Editor’s Note: Dr. Lon Kilgore has already exposed the NSCA’s self-contradictory instructions on the deadlift and the squat. Today he turns his sights to the NSCA’s self-contradictory power clean instruction.
Interrogative: What should professional fitness trainers teach their trainees about the start position of the Power Clean?
Evidence: The NSCA Essentials of Strength Training & Conditioning, the NSCA Basics of Strength and Conditioning, and the NSCA official Website, all offer different instruction to trainers on start position when having their clients Power Clean.
Instruction 1 – Feet at hip width to shoulder width apart
Instruction 2 – Feet at hip width apart
Instruction 3 – Toes pointed outwards
Instruction 4 – Toes pointed straight forward
Instruction 5 – Bar one inch from shins
Instruction 6 – Bar touching the shins
Instruction 7 – Bar over the balls of the feet
Instruction 8 – Hips lower than shoulders
Instruction 9 – Hips higher than knees
Instruction 10 – Trapezius relaxed
Instruction 11 – Chest up and out
Instruction 12 – Shoulder blades pulled together
Instruction 13 – Shoulders over the bar or slightly in front of the bar
Instruction 14 – Head in neutral position
Instruction 15 – Head in line with vertebral column or slightly hyperextended
Instruction 16 – The exercise is called the “Power Clean”
Instruction 17 – The exercise is called the “Barbell Power Clean”
For instruction 1, this statement suggests that a range of positions between the feet lying under the acetabulum to the feet lying under the acromioclavicular joints is acceptable. Instruction 2 contradicts instruction 1 and states that the feet must be under the hips and not under the shoulders.
Instruction 3 implies that external rotation of the feet (pointing them out) is correct. Instruction 4 contradicts this and states that the feet must be pointed forward along the sagittal plane.
Instruction 5 places the bar one inch (2.5 cm) in advance of the shin. Instruction 6 contradicts this and places the bar touching the shin. Both instructions have a profound impact on ankle angle (and subsequently knee and hip angle) as instruction 7 places the bar over the balls of the feet (metatarsal-phalangeal joints) – the ankle angle becomes more acute if instructions 6 and 7 are linked, more obtuse if instructions 5 and 7 are linked.
Although not directly contradictory, instructions 8 and 9 present hip height without regard to the huge range of positions possible from the instructions given, thus making virtually any hip height between a back position nearly parallel to the floor and a nearly vertical position “correct.”
Instruction 10 requires a relaxed trapezius which is in direct contradiction to instruction 11 (from the same text) and instruction 12. Both of these latter instructions require contraction of the trapezius muscle.
Instruction 13 makes no reference to specific anatomical points thus making the instruction inaccurate and easily misapplied. Instruction 14 suggests that the cervical spine should be held in normal extension (neutral) and this contradicts with part of instruction 15. The portion of instruction 15 where there is a large issue is that there is a suggestion that the trainee hyperextend the cervical spine. This is absolutely inappropriate instruction as the definition of hyperextension is the “extension of a joint beyond its normal range of motion.” To hyperextend is to injure.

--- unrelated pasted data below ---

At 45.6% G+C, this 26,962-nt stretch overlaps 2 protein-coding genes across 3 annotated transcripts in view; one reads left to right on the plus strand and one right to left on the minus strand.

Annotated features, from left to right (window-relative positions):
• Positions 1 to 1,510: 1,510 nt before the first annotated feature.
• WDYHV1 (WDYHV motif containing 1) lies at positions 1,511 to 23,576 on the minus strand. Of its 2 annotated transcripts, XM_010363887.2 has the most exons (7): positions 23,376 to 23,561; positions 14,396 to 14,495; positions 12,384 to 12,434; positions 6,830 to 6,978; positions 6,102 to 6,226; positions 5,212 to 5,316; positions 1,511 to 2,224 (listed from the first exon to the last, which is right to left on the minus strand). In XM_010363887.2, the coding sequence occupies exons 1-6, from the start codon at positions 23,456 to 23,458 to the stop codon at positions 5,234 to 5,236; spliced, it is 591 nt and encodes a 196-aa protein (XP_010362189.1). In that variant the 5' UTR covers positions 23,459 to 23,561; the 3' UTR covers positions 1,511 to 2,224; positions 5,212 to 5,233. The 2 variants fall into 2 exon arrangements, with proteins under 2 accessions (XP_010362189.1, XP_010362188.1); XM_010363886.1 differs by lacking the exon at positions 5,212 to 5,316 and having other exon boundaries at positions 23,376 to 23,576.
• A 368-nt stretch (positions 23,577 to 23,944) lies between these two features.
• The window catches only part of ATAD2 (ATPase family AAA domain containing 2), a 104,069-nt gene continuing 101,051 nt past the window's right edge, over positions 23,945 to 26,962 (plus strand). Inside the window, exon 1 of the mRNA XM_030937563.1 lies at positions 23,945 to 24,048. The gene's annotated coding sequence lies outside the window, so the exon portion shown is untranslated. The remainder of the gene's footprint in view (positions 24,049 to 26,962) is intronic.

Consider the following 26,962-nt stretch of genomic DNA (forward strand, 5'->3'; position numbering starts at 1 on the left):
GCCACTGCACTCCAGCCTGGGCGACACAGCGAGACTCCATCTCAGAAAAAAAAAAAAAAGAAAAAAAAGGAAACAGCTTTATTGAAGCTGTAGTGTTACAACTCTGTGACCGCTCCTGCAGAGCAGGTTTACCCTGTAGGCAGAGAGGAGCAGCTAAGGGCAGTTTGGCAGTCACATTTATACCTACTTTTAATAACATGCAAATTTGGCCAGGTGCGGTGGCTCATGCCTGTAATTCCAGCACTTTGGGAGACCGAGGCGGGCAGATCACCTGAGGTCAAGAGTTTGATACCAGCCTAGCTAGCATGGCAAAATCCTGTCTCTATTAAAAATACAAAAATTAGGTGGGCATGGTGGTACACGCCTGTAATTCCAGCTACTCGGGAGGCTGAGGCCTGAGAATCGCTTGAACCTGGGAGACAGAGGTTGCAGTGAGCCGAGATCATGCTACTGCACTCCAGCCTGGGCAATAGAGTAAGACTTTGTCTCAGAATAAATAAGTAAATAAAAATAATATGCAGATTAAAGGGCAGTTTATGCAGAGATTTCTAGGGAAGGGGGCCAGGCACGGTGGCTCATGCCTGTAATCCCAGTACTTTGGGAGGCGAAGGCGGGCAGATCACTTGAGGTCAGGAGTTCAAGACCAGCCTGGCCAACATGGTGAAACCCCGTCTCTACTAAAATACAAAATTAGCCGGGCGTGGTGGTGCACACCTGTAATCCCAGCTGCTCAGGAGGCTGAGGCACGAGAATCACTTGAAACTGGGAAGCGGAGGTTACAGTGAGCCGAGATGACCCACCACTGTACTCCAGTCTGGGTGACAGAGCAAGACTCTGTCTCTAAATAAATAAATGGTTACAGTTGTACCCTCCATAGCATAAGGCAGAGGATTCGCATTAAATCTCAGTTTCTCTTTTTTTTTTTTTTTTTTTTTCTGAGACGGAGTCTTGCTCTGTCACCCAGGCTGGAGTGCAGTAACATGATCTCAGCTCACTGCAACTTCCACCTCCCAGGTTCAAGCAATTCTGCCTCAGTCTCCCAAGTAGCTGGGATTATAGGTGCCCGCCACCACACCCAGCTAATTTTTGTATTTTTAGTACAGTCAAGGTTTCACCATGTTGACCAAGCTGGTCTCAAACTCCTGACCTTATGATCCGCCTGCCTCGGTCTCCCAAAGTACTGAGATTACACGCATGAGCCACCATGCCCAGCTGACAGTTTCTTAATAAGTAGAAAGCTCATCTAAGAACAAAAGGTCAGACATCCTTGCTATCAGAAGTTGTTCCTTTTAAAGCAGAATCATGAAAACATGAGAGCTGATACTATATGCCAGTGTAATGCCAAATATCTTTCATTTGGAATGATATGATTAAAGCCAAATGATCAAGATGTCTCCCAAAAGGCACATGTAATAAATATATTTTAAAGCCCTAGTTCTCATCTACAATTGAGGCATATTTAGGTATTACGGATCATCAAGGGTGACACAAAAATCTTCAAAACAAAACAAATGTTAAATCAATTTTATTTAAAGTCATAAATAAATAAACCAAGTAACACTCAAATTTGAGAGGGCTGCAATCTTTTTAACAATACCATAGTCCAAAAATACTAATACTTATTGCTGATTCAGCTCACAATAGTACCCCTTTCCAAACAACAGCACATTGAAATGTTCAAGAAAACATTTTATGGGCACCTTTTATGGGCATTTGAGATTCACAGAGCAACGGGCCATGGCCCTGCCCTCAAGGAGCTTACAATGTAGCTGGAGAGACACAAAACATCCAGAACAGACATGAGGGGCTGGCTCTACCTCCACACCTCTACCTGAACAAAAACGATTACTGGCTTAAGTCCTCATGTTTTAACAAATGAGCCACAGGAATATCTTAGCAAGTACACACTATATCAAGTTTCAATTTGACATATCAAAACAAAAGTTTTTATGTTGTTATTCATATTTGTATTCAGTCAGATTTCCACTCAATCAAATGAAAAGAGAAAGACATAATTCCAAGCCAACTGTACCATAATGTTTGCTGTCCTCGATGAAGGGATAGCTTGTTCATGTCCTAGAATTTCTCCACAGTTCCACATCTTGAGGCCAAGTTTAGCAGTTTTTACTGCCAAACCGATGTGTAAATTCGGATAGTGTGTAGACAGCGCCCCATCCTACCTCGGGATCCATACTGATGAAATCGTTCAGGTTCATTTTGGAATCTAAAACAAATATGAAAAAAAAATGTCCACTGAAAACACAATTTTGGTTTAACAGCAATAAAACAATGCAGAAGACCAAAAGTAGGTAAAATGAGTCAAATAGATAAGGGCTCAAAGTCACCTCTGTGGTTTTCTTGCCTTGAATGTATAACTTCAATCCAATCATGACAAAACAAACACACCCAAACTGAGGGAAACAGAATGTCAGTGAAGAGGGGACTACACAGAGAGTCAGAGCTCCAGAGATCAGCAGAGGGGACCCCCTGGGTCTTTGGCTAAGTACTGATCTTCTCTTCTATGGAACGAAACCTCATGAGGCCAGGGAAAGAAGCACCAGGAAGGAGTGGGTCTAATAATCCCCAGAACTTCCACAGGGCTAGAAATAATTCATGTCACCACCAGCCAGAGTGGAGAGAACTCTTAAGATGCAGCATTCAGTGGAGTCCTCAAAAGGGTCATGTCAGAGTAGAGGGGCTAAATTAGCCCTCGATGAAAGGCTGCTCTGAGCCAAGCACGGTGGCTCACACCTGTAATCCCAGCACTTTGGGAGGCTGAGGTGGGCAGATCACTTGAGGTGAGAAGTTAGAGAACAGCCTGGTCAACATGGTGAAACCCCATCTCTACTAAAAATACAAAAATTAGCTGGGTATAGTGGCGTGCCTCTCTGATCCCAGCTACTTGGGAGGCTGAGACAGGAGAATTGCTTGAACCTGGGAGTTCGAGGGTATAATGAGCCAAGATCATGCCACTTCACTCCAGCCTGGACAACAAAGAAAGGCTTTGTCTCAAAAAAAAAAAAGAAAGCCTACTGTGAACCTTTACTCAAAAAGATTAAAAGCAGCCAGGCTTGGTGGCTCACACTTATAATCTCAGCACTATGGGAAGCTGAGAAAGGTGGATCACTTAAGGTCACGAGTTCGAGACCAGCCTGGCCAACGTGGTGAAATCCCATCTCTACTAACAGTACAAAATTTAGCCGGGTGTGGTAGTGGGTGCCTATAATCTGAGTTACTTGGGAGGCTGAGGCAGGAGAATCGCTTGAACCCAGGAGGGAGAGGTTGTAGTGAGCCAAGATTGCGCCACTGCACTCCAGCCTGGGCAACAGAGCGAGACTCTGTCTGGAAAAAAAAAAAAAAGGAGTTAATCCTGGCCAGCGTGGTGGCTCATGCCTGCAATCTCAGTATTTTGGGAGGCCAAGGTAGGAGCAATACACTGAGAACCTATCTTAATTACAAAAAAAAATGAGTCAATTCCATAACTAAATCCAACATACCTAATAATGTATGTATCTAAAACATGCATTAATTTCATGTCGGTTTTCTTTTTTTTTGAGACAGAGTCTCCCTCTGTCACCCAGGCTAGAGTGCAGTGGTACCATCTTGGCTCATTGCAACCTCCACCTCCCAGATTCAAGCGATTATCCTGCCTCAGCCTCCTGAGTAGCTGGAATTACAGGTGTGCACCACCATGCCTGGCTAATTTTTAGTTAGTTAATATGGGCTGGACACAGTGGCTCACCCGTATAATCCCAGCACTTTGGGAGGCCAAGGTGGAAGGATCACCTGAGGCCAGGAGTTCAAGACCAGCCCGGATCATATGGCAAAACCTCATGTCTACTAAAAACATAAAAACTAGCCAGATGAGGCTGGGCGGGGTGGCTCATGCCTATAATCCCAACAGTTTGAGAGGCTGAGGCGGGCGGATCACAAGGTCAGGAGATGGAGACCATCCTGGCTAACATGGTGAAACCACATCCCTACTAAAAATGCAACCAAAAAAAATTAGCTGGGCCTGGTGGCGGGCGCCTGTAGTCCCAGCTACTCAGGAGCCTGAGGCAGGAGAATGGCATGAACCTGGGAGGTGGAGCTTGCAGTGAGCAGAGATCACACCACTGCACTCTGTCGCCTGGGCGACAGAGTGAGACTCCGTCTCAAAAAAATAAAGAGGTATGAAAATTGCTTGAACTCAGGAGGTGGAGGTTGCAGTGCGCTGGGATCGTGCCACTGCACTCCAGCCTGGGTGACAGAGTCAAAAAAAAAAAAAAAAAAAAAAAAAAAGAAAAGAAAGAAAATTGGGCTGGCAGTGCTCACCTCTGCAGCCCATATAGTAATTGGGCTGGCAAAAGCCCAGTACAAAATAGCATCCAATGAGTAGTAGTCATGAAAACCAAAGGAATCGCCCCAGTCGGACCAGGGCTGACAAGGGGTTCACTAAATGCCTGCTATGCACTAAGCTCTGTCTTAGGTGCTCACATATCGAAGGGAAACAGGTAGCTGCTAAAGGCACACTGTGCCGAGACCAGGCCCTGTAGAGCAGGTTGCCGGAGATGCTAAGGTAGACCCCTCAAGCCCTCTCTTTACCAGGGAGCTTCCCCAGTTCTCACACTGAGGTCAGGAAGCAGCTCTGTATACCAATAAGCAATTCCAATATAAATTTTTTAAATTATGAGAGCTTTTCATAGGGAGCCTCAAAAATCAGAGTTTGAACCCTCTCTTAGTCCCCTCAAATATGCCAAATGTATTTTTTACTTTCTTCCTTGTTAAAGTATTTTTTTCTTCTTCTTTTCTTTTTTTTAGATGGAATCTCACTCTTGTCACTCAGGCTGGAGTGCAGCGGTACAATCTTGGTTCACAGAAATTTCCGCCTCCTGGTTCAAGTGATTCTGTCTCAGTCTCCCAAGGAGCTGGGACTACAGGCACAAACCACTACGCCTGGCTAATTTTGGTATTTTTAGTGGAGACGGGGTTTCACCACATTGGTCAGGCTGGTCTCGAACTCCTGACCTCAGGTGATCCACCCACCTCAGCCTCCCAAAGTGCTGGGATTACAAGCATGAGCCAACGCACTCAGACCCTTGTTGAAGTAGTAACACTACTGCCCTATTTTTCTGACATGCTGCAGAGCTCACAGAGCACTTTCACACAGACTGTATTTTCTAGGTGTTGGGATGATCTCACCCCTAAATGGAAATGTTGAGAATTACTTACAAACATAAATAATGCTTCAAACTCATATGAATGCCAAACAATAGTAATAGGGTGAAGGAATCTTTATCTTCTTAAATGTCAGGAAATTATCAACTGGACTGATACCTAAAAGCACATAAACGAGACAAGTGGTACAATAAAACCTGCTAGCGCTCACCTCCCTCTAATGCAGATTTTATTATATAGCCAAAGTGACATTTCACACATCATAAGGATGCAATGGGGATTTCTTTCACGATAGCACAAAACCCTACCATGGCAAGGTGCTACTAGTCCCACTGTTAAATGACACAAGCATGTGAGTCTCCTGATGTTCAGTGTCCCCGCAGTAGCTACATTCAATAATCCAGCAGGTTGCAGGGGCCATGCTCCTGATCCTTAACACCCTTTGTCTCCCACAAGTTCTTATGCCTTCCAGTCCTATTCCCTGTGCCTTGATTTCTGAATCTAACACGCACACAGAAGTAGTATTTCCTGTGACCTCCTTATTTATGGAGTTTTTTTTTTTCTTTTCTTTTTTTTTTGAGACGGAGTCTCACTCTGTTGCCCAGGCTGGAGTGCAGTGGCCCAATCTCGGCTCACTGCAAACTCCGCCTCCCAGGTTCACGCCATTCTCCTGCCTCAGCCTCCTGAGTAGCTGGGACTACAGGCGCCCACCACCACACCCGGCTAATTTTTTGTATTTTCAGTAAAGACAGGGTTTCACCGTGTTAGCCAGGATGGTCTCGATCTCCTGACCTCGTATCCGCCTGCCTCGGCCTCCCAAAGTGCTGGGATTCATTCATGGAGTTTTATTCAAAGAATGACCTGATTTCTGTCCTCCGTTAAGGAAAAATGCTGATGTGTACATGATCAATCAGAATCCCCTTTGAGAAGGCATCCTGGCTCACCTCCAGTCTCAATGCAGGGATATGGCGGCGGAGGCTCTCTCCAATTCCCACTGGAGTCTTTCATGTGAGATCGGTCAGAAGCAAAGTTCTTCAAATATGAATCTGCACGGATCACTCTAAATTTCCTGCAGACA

Instructions 16 and 17 are not per se specific to start position, however the name of the exercise is important in teaching exercise positions and in this instance the nomenclatures between texts conflict.
Summary: The self-proclaimed world authoritative materials promulgated by the NSCA are inconsistent in recommendation, incomplete in scientific support, lacking definition, inadequate in anatomical description, and impractical in application. A clear and uniform description is not discernible. The said publications and recommendations create an environment where education of professionals on foot and ankle placement during the deadlift is inconsistent and poorly described. Further, the name of the exercise is not consistent between publications thus increasing the amount of confusion.
The authorship, editorial, or graphical issues present may ultimately have negative effects on individual fitness results and the safety of the public, as correct technique cannot be reliably determined from the published statements, texts, and videos.
About the Author
Professor Lon Kilgore graduated from Lincoln University with a bachelor of science in biology and earned a Ph.D. in anatomy and physiology from Kansas State University. He has competed in weightlifting to the national level since 1972 and coached his first athletes to national-championship event medals in 1974. He has worked in the trenches, as a coach or scientific consultant, with athletes from rank novices to professionals and the Olympic elite, and as a collegiate strength coach. He has been a certifying instructor for USA Weightlifting for more than a decade and a frequent lecturer at events at the U.S. Olympic Training Center. His illustration, authorship, and co-authorship efforts include the best-selling books “Starting Strength” (first and second editions) and “Practical Programming for Strength Training” (first and second editions), recent releases “Anatomy Without a Scalpel” and “FIT,” magazine columns, textbook chapters, and numerous research journal publications. He is presently engaged in the most difficult task of his career: recreating the educational track to becoming a professional fitness practitioner. The second stage of this effort is the creation of a one-year university qualification in fitness practice at the University of the West of Scotland.